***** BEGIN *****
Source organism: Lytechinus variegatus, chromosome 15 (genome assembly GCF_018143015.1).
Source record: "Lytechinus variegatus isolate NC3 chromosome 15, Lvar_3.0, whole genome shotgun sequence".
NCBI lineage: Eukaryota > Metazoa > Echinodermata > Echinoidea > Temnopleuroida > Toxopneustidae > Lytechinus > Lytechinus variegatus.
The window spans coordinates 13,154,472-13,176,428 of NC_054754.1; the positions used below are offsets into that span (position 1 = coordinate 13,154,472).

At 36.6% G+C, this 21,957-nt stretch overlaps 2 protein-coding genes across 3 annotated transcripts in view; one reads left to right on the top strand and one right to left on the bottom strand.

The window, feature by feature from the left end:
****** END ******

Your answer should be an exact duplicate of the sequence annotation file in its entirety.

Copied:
Source organism: Lytechinus variegatus, chromosome 15 (genome assembly GCF_018143015.1).
Source record: "Lytechinus variegatus isolate NC3 chromosome 15, Lvar_3.0, whole genome shotgun sequence".
NCBI lineage: Eukaryota > Metazoa > Echinodermata > Echinoidea > Temnopleuroida > Toxopneustidae > Lytechinus > Lytechinus variegatus.
The window spans coordinates 13,154,472-13,176,428 of NC_054754.1; the positions used below are offsets into that span (position 1 = coordinate 13,154,472).

At 36.6% G+C, this 21,957-nt stretch overlaps 2 protein-coding genes across 3 annotated transcripts in view; one reads left to right on the top strand and one right to left on the bottom strand.

The window, feature by feature from the left end: